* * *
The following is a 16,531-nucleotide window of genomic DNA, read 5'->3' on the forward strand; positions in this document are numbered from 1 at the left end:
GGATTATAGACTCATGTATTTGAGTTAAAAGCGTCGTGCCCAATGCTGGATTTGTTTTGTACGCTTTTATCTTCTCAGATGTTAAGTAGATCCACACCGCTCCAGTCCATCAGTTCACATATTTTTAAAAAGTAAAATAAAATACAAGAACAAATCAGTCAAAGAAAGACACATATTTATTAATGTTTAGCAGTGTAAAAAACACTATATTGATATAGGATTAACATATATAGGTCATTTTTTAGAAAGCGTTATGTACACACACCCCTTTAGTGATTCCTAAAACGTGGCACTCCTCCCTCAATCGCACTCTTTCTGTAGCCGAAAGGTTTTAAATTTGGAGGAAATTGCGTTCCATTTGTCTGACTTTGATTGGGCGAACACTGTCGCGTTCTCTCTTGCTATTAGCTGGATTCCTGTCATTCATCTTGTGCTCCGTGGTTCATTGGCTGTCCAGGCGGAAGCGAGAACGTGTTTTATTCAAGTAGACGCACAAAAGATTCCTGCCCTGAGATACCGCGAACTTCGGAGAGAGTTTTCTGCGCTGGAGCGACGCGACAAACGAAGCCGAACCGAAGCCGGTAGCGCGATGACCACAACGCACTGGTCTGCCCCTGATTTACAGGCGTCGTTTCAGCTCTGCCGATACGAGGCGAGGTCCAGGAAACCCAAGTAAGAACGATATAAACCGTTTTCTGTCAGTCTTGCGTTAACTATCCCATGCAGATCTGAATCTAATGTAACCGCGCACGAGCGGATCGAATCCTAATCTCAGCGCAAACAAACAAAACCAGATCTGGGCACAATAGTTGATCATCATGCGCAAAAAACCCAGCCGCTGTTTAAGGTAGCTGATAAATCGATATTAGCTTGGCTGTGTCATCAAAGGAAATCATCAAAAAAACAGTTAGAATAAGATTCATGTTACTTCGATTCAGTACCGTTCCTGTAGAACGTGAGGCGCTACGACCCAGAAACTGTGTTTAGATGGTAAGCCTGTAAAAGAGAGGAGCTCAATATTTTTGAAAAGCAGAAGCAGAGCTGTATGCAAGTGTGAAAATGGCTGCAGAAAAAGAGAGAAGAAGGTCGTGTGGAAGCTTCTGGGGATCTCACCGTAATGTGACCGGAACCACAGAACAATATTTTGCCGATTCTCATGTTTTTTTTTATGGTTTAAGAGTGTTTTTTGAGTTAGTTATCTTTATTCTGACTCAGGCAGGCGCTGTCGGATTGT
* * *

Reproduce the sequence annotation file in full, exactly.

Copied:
The following is a 16,531-nucleotide window of genomic DNA, read 5'->3' on the forward strand; positions in this document are numbered from 1 at the left end:
GGATTATAGACTCATGTATTTGAGTTAAAAGCGTCGTGCCCAATGCTGGATTTGTTTTGTACGCTTTTATCTTCTCAGATGTTAAGTAGATCCACACCGCTCCAGTCCATCAGTTCACATATTTTTAAAAAGTAAAATAAAATACAAGAACAAATCAGTCAAAGAAAGACACATATTTATTAATGTTTAGCAGTGTAAAAAACACTATATTGATATAGGATTAACATATATAGGTCATTTTTTAGAAAGCGTTATGTACACACACCCCTTTAGTGATTCCTAAAACGTGGCACTCCTCCCTCAATCGCACTCTTTCTGTAGCCGAAAGGTTTTAAATTTGGAGGAAATTGCGTTCCATTTGTCTGACTTTGATTGGGCGAACACTGTCGCGTTCTCTCTTGCTATTAGCTGGATTCCTGTCATTCATCTTGTGCTCCGTGGTTCATTGGCTGTCCAGGCGGAAGCGAGAACGTGTTTTATTCAAGTAGACGCACAAAAGATTCCTGCCCTGAGATACCGCGAACTTCGGAGAGAGTTTTCTGCGCTGGAGCGACGCGACAAACGAAGCCGAACCGAAGCCGGTAGCGCGATGACCACAACGCACTGGTCTGCCCCTGATTTACAGGCGTCGTTTCAGCTCTGCCGATACGAGGCGAGGTCCAGGAAACCCAAGTAAGAACGATATAAACCGTTTTCTGTCAGTCTTGCGTTAACTATCCCATGCAGATCTGAATCTAATGTAACCGCGCACGAGCGGATCGAATCCTAATCTCAGCGCAAACAAACAAAACCAGATCTGGGCACAATAGTTGATCATCATGCGCAAAAAACCCAGCCGCTGTTTAAGGTAGCTGATAAATCGATATTAGCTTGGCTGTGTCATCAAAGGAAATCATCAAAAAAACAGTTAGAATAAGATTCATGTTACTTCGATTCAGTACCGTTCCTGTAGAACGTGAGGCGCTACGACCCAGAAACTGTGTTTAGATGGTAAGCCTGTAAAAGAGAGGAGCTCAATATTTTTGAAAAGCAGAAGCAGAGCTGTATGCAAGTGTGAAAATGGCTGCAGAAAAAGAGAGAAGAAGGTCGTGTGGAAGCTTCTGGGGATCTCACCGTAATGTGACCGGAACCACAGAACAATATTTTGCCGATTCTCATGTTTTTTTTTATGGTTTAAGAGTGTTTTTTGAGTTAGTTATCTTTATTCTGACTCAGGCAGGCGCTGTCGGATTGT